EUTHYDEMUS, name of two Greek kings of Bactria.
Euthydemus I (ca. 230-200 B.C.E.), considered the real founder of the Greco-Bactrian kingdom, was of a family originally from Magnesia-on-the-Meander (apparently not Magnesia-under-Sipylus; Polybius 11.39.1). When Antiochus III (q.v.) invaded Bactria in 208 B.C.E. as part of his attempt to reconquer the eastern satrapies, Euthydemus was defeated in a cavalry engagement on the Harīrūd (Polybius 10.49; cf. Strabo 11.514 and 516) and was beseiged in Zariaspa-Bactra (Balḵ) until 206. In negotiations, he denied that he was a rebel against the Seleucids, saying he “had eliminated the descendants of rebels” (that is, the younger Diodotus). Then, threatening to withdraw his defences on the Jaxartes (Syr Daryā) and admit Scythian invaders, he obtained recognition from Antiochus after surrendering his elephants.
Euthydemus’ portrait coinage, both in gold, which includes a unique gold octadrachm in Paris, and the impressive and copious silver, has on the reverse a seated Heracles. It is chronologically divided by the change of die-axis from opposed to upright. The previous identification as his of a marble bust in the Torlonia Museum, Rome, is rejected by Bernard.
P. Bernard, Fouilles d’Aï Khanoum IV: Les monnaies hors trésors. Questions d’histoire gréco-bactrienne, MDAFA 28, Paris, 1985, pp. 131-33.
O. Bopearachchi, Monnaies gréco-bactriennes et indo-grecques: Catalogue raisonné du Cabinet des Médailles, Paris, 1991, pp. 47-49, 154-63.
W. W. Tarn, The Greeks in Bactria and India, 2nd ed., Cambridge, 1951, pp. 74-75.
Euthydemus II (ca. 190-185 B.C.E.), presumably (from the nomenclature) the second son of Euthydemus I, or less probably (cf. Tarn, p. 76) eldest son of Demetrius I, is known only by his coinage, which is closely linked with that of his presumed successors Agathocles and Pantaleon. The reverse type of his silver is a standing Heracles, who wears one wreath and holds out a second. These three rulers also struck coins of nickel-bronze (80 percent copper, 17 percent nickel) corresponding in value to bronze denominations. The use of nickel was otherwise unknown in antiquity. This unusual metallurgy should perhaps now be compared with recent evidence of zinc production under the Mauryas and Indo-Greeks in Rajasthan. The old theory that the nickel for coinage was imported from China has now been refuted; probably it was a natural admixture in copper ore mined in the Hindu Kush region, though such lodes are still unlocated.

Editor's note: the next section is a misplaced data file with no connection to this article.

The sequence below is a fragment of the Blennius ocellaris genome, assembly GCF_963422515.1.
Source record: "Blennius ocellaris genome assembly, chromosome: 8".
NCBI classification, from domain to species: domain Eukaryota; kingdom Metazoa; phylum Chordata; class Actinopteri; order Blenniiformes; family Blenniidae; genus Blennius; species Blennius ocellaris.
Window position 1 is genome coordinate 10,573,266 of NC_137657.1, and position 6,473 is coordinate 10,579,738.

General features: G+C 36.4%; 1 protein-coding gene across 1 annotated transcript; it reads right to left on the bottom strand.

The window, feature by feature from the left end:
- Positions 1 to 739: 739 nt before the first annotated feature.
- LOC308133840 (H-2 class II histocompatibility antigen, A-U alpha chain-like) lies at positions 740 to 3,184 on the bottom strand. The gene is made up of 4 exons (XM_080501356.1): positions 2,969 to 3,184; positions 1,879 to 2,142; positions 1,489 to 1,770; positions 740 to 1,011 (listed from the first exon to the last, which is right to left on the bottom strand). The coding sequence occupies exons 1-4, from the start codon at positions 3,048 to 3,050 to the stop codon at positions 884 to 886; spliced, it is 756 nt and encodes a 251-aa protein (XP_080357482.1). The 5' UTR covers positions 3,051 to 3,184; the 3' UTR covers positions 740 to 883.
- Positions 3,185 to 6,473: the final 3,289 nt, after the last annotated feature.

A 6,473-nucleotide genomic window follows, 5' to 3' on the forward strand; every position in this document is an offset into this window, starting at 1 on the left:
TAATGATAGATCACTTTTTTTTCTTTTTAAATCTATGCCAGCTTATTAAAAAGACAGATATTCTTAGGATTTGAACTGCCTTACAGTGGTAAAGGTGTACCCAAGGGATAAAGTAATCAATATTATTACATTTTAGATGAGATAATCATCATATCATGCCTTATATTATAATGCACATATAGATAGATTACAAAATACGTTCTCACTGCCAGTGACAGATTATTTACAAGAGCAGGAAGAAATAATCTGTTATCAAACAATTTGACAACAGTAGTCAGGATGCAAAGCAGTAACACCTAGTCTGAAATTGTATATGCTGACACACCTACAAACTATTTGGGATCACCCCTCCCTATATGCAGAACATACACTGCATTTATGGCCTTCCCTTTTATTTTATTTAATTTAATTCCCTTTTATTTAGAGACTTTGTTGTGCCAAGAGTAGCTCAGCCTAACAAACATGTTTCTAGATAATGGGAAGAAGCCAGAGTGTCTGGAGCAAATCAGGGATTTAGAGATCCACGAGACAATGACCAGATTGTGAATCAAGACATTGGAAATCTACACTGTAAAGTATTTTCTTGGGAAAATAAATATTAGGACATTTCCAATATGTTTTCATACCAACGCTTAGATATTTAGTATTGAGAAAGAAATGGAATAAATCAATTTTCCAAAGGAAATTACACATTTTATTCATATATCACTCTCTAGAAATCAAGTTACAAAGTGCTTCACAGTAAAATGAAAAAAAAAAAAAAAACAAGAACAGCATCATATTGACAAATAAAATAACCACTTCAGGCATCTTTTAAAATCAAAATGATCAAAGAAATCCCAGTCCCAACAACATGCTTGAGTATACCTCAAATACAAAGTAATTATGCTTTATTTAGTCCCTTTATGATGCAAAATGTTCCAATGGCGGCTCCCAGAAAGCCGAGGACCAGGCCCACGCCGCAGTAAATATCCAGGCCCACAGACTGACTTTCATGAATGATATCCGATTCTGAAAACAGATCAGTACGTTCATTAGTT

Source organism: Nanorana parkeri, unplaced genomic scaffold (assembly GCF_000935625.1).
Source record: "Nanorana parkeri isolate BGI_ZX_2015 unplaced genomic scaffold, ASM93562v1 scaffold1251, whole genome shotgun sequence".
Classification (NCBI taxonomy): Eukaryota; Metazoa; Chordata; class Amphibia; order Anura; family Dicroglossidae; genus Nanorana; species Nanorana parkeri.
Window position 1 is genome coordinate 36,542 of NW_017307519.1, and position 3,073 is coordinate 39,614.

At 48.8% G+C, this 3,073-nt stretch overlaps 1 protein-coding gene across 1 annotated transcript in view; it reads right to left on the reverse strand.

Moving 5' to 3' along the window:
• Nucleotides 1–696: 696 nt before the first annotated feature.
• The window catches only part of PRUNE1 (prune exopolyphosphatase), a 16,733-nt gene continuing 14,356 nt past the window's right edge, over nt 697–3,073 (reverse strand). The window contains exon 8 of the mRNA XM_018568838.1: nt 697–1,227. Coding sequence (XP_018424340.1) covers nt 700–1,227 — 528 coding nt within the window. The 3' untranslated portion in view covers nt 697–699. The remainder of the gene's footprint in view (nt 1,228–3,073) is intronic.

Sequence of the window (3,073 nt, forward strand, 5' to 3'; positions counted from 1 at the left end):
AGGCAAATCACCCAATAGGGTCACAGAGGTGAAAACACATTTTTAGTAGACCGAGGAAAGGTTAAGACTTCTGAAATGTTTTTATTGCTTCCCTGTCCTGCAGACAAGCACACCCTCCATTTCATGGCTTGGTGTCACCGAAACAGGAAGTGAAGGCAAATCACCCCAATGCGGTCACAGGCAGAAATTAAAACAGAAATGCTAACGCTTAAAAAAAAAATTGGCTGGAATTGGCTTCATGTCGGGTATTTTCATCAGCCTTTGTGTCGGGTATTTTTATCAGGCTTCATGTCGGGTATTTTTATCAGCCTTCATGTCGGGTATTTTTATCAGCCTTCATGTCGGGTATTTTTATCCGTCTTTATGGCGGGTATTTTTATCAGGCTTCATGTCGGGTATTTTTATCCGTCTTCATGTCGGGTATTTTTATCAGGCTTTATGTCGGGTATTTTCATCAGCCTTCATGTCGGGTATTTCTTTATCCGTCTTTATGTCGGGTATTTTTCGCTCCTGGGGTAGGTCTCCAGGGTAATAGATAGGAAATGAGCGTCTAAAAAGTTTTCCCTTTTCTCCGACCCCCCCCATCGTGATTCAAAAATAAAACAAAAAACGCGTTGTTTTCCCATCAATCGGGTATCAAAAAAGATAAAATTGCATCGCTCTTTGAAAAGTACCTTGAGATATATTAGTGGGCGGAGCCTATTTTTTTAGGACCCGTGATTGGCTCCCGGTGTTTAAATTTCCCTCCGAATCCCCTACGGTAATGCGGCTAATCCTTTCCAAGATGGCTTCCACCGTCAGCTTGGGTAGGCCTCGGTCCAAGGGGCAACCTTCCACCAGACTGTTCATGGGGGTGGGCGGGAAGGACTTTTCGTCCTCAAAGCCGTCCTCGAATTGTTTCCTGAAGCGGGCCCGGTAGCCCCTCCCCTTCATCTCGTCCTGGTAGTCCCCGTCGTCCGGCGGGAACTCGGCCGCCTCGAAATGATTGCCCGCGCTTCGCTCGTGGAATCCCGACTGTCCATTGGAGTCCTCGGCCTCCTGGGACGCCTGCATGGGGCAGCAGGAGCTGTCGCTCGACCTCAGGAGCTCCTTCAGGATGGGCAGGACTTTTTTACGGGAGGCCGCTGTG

The successors of the Euthydemid dynasty long struggled with the heirs of Eucratides for control of the Indo-Bactrian kingdom.
J.-N. Barrandon and H. Nicolet-Pierre, “Analyses de monnaies royales gréco-bactriennes et indo-grecques des IIe et Ier siècles avant J.-C.,” Schweizer Münzblätter, August 1989, pp. 57-66.
O. Bopearachchi, Monnaies gréco-bactriennes et indo-grecques: Catalogue raisonné du Cabinet des Médailles, Paris, 1991, pp. 55-56.
E. R. Caley, “The Earliest Use of Nickel Alloys in Coinage,” Numismatic Review 1, 1943, pp. 102-3, 117.
S. V. R. Cammann, “Archaeological Evidence for Chinese Contacts with India during the Han Dynasty,” Sinologica (Basel) 5, 1956, pp. 1-19, esp. pp. 2-8.
Idem, “The Bactrian Nickel Theory,” AJA 62, 1958, pp. 409-14.
Idem, “On the Renewed Attempt to Revive the “Bactrian Nickel Theory,” AJA 66, 1962, pp. 92-94.
C. F. Cheng and C. M. Schwitter, “Bactrian Nickel and Chinese Bamboo,” AJA 66, 1962, pp. 87-92 (for bibliography).
M. R. Cowell, “Analyses of the Cupro-nickel Alloy Used for Greek Bactrian Coins,” in Y. Maniatis, ed., International Symposium on Archaeometry, Athens, May 19-23, 1986: Abstracts, p. 40.
W. Flight, “On the Chemical Composition of a Bactrian Coin,” NC, 1868, pp. 305-8.
A. A. Moss, “The Origin of the Nickel Alloy used for Bactrian Coins,” NC, 1950, pp. 317-18.
(A. D. H. Bivar)
Originally Published: December 15, 1998
Last Updated: January 20, 2012
This article is available in print.
Vol. IX, Fasc. 1, pp. 76-77